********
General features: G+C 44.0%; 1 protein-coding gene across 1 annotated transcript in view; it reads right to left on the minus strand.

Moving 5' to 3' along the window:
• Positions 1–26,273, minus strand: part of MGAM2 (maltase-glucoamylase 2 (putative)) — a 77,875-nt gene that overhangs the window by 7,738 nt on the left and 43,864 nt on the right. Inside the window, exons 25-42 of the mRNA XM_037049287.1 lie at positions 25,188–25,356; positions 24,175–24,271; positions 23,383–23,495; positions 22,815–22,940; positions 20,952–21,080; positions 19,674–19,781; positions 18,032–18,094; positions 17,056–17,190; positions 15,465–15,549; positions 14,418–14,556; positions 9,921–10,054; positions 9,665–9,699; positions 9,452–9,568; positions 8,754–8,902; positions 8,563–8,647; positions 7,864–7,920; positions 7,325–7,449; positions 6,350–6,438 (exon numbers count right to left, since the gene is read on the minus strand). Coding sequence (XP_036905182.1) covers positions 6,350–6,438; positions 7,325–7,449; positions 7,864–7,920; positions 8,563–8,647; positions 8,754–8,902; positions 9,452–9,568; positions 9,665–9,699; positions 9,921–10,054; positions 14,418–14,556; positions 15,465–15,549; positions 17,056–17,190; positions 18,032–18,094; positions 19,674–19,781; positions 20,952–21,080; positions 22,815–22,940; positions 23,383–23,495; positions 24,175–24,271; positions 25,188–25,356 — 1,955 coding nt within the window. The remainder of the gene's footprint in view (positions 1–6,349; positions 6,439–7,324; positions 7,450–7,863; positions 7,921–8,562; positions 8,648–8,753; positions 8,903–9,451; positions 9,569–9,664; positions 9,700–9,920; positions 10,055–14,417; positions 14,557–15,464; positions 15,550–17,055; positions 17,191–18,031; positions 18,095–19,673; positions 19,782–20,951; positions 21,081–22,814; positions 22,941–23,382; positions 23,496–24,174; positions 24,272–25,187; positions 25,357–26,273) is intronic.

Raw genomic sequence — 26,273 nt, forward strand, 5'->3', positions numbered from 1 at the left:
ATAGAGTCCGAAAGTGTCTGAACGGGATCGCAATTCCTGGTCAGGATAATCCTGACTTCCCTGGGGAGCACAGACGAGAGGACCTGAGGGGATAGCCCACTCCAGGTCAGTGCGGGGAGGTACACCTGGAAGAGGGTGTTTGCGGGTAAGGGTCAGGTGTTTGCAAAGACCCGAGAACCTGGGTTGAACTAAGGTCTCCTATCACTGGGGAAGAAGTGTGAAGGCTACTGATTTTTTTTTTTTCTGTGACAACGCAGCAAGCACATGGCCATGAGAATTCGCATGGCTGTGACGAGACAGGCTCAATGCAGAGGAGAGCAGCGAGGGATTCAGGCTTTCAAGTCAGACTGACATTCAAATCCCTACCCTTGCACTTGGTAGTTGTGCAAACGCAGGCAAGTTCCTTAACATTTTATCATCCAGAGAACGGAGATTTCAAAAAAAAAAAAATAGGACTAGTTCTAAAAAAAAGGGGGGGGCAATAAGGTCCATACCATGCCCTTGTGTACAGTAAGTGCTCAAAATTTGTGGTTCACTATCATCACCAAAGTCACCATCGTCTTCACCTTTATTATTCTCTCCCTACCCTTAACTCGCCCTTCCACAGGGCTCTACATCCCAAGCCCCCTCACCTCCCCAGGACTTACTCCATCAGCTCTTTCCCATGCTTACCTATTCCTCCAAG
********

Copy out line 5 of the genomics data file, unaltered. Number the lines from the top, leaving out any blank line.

ATAGAGTCCGAAAGTGTCTGAACGGGATCGCAATTCCTGGTCAGGATAATCCTGACTTCCCTGGGGAGCACAGACGAGAGGACCTGAGGGGATAGCCCACTCCAGGTCAGTGCGGGGAGGTACACCTGGAAGAGGGTGTTTGCGGGTAAGGGTCAGGTGTTTGCAAAGACCCGAGAACCTGGGTTGAACTAAGGTCTCCTATCACTGGGGAAGAAGTGTGAAGGCTACTGATTTTTTTTTTTTCTGTGACAACGCAGCAAGCACATGGCCATGAGAATTCGCATGGCTGTGACGAGACAGGCTCAATGCAGAGGAGAGCAGCGAGGGATTCAGGCTTTCAAGTCAGACTGACATTCAAATCCCTACCCTTGCACTTGGTAGTTGTGCAAACGCAGGCAAGTTCCTTAACATTTTATCATCCAGAGAACGGAGATTTCAAAAAAAAAAAAATAGGACTAGTTCTAAAAAAAAGGGGGGGGCAATAAGGTCCATACCATGCCCTTGTGTACAGTAAGTGCTCAAAATTTGTGGTTCACTATCATCACCAAAGTCACCATCGTCTTCACCTTTATTATTCTCTCCCTACCCTTAACTCGCCCTTCCACAGGGCTCTACATCCCAAGCCCCCTCACCTCCCCAGGACTTACTCCATCAGCTCTTTCCCATGCTTACCTATTCCTCCAAG